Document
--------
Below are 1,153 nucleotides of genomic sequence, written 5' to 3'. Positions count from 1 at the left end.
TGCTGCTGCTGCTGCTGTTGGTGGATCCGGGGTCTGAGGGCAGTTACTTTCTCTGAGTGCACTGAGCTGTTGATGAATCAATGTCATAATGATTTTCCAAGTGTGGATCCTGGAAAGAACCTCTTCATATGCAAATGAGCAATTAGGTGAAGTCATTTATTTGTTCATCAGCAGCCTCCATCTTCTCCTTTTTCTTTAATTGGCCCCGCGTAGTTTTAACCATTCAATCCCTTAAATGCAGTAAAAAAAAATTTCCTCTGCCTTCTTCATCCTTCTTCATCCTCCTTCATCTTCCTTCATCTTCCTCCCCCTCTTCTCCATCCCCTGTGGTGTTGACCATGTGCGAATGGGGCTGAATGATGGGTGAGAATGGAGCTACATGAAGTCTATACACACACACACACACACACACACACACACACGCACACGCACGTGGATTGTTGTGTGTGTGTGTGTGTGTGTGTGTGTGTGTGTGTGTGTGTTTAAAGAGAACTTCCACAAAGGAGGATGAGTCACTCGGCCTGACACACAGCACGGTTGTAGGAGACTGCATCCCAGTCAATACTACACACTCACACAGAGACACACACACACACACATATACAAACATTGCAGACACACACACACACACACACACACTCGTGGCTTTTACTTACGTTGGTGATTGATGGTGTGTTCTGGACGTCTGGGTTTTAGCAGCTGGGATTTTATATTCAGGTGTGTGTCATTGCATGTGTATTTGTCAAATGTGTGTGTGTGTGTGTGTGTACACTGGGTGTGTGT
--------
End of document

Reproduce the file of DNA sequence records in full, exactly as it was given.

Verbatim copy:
Below are 1,153 nucleotides of genomic sequence, written 5' to 3'. Positions count from 1 at the left end.
TGCTGCTGCTGCTGCTGTTGGTGGATCCGGGGTCTGAGGGCAGTTACTTTCTCTGAGTGCACTGAGCTGTTGATGAATCAATGTCATAATGATTTTCCAAGTGTGGATCCTGGAAAGAACCTCTTCATATGCAAATGAGCAATTAGGTGAAGTCATTTATTTGTTCATCAGCAGCCTCCATCTTCTCCTTTTTCTTTAATTGGCCCCGCGTAGTTTTAACCATTCAATCCCTTAAATGCAGTAAAAAAAAATTTCCTCTGCCTTCTTCATCCTTCTTCATCCTCCTTCATCTTCCTTCATCTTCCTCCCCCTCTTCTCCATCCCCTGTGGTGTTGACCATGTGCGAATGGGGCTGAATGATGGGTGAGAATGGAGCTACATGAAGTCTATACACACACACACACACACACACACACACACACGCACACGCACGTGGATTGTTGTGTGTGTGTGTGTGTGTGTGTGTGTGTGTGTGTGTGTGTTTAAAGAGAACTTCCACAAAGGAGGATGAGTCACTCGGCCTGACACACAGCACGGTTGTAGGAGACTGCATCCCAGTCAATACTACACACTCACACAGAGACACACACACACACACATATACAAACATTGCAGACACACACACACACACACACACACTCGTGGCTTTTACTTACGTTGGTGATTGATGGTGTGTTCTGGACGTCTGGGTTTTAGCAGCTGGGATTTTATATTCAGGTGTGTGTCATTGCATGTGTATTTGTCAAATGTGTGTGTGTGTGTGTGTGTACACTGGGTGTGTGT